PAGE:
Three weeks ago, as he took office as the Chairman of the Economic Community of West African States (ECOWAS), Nigerian president Bola Tinubu, no doubt with the situation across the region in mind, condemned military rule in the strongest of terms and offered a ringing endorsement of democracy as follows: “We must stand firm on democracy. There is no governance, freedom, and rule of law without democracy. We will not accept coup after coup in West Africa again. Democracy is difficult to manage but it is the best form of government.”
Lest there be any misunderstanding, he added: “You will all agree with me that democracy and good governance are the cornerstones of peace and sustainable development of every society. I’m fully committed to deepening democracy and good governance in the region. We must strengthen our democratic institutions and ensure respect for human rights and the rule of law. I will enhance engagements with the countries in transition to ensure their quick return to democratic rule.”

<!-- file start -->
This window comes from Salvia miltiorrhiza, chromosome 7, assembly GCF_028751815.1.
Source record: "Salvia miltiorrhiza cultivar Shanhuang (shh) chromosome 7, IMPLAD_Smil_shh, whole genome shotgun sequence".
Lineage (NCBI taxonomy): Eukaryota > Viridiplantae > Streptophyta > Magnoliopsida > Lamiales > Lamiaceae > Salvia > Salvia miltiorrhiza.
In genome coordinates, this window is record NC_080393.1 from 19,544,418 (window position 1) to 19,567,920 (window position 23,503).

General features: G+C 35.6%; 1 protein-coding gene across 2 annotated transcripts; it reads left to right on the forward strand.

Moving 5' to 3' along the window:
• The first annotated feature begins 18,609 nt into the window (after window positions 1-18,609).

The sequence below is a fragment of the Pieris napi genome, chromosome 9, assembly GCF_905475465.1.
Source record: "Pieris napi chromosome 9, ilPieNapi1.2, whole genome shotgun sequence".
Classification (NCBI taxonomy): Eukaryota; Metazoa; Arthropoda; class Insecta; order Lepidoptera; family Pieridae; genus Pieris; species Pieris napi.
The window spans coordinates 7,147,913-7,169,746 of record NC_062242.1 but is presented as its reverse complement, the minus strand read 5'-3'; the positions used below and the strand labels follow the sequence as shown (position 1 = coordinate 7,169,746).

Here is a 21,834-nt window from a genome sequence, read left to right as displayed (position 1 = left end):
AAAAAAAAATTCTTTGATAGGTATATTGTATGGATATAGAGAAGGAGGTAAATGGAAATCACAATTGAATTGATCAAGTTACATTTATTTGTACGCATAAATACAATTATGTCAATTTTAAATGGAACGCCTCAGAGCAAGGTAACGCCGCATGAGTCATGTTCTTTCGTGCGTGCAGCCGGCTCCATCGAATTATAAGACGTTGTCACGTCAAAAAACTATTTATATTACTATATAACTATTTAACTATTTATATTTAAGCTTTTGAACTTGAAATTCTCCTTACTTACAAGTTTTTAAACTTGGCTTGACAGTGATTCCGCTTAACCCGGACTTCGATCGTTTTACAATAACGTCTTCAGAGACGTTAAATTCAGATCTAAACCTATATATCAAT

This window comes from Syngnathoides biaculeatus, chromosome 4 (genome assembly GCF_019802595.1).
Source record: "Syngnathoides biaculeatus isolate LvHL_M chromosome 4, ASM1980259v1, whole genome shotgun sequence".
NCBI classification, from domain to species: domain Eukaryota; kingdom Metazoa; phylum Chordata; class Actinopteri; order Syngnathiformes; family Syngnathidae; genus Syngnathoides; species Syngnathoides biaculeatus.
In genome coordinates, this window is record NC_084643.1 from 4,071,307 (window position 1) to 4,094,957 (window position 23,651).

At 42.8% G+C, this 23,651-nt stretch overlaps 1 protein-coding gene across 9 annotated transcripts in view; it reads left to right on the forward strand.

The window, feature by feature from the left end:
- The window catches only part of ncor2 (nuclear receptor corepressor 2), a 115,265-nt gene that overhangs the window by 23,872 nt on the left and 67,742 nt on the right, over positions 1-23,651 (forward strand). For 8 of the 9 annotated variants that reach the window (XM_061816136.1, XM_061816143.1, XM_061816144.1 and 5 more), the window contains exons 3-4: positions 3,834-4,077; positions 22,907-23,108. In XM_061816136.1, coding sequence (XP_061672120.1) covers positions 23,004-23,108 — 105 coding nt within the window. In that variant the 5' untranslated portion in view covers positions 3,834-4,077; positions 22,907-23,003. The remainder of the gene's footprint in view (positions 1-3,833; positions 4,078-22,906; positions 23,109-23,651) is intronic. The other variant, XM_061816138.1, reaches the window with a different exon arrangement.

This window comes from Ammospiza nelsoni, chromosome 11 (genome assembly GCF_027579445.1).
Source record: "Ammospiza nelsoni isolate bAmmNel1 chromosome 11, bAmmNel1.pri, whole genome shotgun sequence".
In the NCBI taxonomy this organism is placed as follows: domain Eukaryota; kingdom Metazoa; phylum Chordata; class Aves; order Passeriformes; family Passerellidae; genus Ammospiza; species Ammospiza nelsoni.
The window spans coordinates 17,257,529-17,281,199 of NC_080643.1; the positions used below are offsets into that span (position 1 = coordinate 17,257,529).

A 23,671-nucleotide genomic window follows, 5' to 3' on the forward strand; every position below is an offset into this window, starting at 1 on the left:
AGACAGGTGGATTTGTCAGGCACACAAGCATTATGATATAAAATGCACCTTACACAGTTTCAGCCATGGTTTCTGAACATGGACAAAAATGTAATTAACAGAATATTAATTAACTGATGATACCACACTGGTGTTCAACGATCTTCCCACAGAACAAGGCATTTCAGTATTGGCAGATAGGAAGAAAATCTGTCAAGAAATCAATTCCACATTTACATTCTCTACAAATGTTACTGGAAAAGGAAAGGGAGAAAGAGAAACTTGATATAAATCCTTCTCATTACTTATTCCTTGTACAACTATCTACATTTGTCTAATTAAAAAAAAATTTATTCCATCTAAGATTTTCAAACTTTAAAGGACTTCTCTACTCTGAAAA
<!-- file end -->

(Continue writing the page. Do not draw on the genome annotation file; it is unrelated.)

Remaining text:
The army takeover of power in neighboring Niger is an opportunity for the Nigerian leader to back up his pro-democracy and antimilitary rhetoric with action. The sixth successful coup d’état in West Africa alone in the past three years, the ouster of President Mohamed Bazoum by General Abdourahamane Tchiani extends an ugly pattern that Nigeria, acting in concert with regional and foreign allies, must take urgent steps to arrest.